Guinea: UNHCR welcomes ECOWAS deployment
UNHCR welcomes reported plans by the Economic Community of West African States (ECOWAS) to deploy troops along Guinea's borders with Sierra Leone and Liberia. We hope that this measure will quickly lead to the stabilisation of the region, where UNHCR and other agencies have been forced to withdraw because of continuing insecurity that has displaced tens of thousands of refugees and local residents. It is crucial that humanitarian assistance be resumed now.
Guinean authorities have meanwhile moved some 25,000 Sierra Leone refugees, who earlier fled the Guéckédou border area, from a school in the town of Kissidougou to a nearby, overcrowded UNHCR camp. The camp, Massakoundou, is 8 kilometres to the west of the town. Conditions in the school were reportedly very bad. Authorities reported four deaths and three premature births caused by sickness and malnutrition.
Kissidougou, in southern Guinea, itself is now reportedly empty, with most locals fleeing following attacks last week by unidentified rebels.
Tens of thousands of Sierra Leone refugees and locals fleeing instability in Guinea's border areas had converged on Kissidougou. Two local UNHCR consultants travelling on the road between Kissidougou and the town of Faranah, 130 km to the north-west, saw groups of refugees walking toward Faranah in the apparent hope of reaching Guinea's capital Conakry, nearly 500 km away.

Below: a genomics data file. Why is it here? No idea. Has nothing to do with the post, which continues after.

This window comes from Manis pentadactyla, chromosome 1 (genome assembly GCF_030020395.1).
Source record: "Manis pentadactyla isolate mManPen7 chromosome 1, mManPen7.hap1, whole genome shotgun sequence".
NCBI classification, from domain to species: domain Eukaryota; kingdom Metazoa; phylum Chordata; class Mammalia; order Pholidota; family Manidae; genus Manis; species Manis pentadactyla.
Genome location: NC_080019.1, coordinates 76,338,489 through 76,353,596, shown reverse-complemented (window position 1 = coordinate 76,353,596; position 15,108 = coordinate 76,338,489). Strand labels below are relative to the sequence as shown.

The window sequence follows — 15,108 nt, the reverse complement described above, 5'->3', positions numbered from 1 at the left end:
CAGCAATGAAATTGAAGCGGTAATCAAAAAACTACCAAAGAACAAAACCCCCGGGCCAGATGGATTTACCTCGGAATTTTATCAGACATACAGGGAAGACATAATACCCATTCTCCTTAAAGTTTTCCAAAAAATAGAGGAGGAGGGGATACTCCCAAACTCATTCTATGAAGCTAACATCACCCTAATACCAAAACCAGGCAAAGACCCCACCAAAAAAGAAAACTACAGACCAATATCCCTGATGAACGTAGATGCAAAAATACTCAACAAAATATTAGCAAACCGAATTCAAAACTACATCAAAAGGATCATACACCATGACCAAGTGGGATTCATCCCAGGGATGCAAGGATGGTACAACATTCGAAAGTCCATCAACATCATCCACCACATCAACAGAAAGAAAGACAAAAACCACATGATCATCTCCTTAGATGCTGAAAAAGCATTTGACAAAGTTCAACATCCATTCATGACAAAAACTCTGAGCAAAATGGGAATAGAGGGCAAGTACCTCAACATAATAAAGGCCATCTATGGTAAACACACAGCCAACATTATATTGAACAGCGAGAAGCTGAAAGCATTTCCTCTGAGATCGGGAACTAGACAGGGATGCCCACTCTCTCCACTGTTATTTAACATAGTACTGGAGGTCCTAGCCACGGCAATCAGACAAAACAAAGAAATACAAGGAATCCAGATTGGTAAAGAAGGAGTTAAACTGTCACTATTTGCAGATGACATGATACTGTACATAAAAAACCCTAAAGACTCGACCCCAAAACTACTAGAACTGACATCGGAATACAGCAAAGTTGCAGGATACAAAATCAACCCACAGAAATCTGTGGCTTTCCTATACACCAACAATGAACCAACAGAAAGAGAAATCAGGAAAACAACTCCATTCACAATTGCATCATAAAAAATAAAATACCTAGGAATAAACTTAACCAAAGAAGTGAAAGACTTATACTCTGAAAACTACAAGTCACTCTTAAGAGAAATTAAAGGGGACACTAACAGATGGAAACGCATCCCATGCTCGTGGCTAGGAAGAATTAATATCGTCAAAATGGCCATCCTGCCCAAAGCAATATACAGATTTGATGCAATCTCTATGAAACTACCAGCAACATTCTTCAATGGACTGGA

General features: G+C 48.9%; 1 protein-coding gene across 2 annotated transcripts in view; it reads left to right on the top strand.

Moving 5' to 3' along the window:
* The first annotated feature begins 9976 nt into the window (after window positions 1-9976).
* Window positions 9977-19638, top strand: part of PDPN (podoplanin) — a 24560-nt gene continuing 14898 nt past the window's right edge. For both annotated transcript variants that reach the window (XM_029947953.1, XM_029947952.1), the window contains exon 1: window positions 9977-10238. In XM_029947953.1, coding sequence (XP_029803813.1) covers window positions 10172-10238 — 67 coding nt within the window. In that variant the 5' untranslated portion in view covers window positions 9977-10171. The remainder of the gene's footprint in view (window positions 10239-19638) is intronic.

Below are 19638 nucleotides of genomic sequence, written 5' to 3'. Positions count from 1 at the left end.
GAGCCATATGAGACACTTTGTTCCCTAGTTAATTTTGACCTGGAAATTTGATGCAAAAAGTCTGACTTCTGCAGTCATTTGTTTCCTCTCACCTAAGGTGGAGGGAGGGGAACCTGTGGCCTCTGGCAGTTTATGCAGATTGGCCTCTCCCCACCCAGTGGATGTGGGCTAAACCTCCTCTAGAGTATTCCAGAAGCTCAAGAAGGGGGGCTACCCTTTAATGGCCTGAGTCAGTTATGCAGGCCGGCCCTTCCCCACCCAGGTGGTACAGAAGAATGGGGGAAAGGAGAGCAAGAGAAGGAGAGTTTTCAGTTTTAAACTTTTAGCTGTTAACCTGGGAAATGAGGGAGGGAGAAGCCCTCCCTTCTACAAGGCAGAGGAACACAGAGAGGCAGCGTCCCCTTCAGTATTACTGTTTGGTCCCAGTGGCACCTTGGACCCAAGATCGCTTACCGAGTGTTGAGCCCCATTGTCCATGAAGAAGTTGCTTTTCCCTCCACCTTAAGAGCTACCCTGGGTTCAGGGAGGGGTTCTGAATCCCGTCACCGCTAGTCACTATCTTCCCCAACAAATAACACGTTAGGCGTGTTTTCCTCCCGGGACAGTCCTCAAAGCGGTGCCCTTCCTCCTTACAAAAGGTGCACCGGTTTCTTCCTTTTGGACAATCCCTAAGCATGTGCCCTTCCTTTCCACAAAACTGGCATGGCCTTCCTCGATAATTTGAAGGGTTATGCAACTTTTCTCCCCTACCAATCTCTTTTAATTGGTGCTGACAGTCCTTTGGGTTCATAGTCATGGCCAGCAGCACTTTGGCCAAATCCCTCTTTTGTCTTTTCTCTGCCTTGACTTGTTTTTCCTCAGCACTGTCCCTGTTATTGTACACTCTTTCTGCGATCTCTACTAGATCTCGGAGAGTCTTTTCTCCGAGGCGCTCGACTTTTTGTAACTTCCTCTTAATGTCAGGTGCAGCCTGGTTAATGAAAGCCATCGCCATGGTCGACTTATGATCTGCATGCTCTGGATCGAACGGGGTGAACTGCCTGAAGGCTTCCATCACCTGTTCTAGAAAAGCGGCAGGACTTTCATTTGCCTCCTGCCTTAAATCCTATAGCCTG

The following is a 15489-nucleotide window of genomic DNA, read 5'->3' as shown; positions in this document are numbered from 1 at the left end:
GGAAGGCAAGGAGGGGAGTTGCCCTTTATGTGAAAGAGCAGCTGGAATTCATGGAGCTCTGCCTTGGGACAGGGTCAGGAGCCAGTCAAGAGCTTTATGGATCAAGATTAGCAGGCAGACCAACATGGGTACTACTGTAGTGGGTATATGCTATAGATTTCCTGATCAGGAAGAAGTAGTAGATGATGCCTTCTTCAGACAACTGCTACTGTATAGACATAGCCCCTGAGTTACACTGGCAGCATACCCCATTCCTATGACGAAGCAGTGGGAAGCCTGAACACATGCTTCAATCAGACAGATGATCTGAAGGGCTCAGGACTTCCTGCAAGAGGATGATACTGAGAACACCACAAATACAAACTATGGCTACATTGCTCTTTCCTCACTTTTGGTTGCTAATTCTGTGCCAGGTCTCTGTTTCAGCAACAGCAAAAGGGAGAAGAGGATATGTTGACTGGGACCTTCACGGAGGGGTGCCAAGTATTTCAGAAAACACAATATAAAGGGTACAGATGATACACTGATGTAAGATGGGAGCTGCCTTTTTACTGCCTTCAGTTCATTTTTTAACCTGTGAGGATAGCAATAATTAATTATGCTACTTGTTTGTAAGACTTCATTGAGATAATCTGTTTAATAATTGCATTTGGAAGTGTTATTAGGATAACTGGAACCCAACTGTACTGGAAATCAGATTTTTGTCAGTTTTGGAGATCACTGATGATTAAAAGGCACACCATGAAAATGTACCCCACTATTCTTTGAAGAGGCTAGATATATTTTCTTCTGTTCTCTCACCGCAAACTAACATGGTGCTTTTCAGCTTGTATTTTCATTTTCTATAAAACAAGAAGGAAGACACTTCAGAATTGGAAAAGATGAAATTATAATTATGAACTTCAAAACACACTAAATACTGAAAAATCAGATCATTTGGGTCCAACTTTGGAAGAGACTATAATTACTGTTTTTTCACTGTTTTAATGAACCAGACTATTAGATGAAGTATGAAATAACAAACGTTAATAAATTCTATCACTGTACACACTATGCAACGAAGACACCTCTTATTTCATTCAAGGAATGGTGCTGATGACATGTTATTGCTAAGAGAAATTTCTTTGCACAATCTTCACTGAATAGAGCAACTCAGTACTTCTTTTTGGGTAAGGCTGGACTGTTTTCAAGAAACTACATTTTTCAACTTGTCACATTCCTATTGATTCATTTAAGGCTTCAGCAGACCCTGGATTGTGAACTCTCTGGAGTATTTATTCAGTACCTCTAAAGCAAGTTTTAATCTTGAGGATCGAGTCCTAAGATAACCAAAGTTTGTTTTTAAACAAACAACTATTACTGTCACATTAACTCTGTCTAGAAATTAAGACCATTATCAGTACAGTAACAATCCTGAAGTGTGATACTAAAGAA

Groups of up to 200 refugees have been spotted on roads in the vicinity of Kissidougou. Those interviewed reported that they fled amid shelling and fighting in the Guéckédou and Kissidougou areas.
UNHCR and partner agencies have launched an emergency assistance programme to provide food, blankets, soap, buckets and kitchen pots in Massakoundou camp this week. An emergency team left Conakry on Monday for the region to assess how the fleeing refugees can be directed toward the Kankan area, north-east of Kissidougou, where UNHCR has identified possible relocation sites. UNHCR has asked Guinean authorities to provide information on the displaced local population as well. A UN security assessment mission to Kissidougou and Guéckédou reported no major security problems along the road from Conakry to Kissidougou. But it found some refugee camps between Kissidougou and Guéckédou empty.
Desperate refugees are paying truckers up to US$50 to transport them to Conakry from border areas. Many reportedly resort to selling all their meagre belongings in order to pay for the trip. Other trucks sponsored by a local NGO are transporting refugees from Forécariah, where attacks in September had panicked both the refugee and local populations. Between Friday and Sunday last week, UNHCR witnessed the arrival of eleven trucks in Conakry, loaded with refugees. These included nine trucks from Forécariah and two from Kissidougou.